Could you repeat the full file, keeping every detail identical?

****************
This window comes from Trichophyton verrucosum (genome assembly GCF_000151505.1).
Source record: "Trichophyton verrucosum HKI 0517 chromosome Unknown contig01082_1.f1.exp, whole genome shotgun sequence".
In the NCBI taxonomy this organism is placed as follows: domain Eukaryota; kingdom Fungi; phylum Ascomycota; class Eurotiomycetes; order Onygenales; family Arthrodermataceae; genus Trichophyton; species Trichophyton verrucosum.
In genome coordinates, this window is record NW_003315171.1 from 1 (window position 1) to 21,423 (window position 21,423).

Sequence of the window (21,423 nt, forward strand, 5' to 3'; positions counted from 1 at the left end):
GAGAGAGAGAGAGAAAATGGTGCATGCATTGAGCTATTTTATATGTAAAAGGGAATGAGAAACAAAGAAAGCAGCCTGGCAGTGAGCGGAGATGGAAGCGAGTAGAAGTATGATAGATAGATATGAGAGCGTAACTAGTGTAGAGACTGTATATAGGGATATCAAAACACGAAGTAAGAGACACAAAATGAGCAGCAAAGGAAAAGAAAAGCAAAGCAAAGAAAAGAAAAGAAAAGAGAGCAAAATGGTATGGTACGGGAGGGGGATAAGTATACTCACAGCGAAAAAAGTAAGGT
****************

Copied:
This window comes from Trichophyton verrucosum (genome assembly GCF_000151505.1).
Source record: "Trichophyton verrucosum HKI 0517 chromosome Unknown contig01082_1.f1.exp, whole genome shotgun sequence".
In the NCBI taxonomy this organism is placed as follows: domain Eukaryota; kingdom Fungi; phylum Ascomycota; class Eurotiomycetes; order Onygenales; family Arthrodermataceae; genus Trichophyton; species Trichophyton verrucosum.
In genome coordinates, this window is record NW_003315171.1 from 1 (window position 1) to 21,423 (window position 21,423).

Sequence of the window (21,423 nt, forward strand, 5' to 3'; positions counted from 1 at the left end):
GAGAGAGAGAGAGAAAATGGTGCATGCATTGAGCTATTTTATATGTAAAAGGGAATGAGAAACAAAGAAAGCAGCCTGGCAGTGAGCGGAGATGGAAGCGAGTAGAAGTATGATAGATAGATATGAGAGCGTAACTAGTGTAGAGACTGTATATAGGGATATCAAAACACGAAGTAAGAGACACAAAATGAGCAGCAAAGGAAAAGAAAAGCAAAGCAAAGAAAAGAAAAGAAAAGAGAGCAAAATGGTATGGTACGGGAGGGGGATAAGTATACTCACAGCGAAAAAAGTAAGGT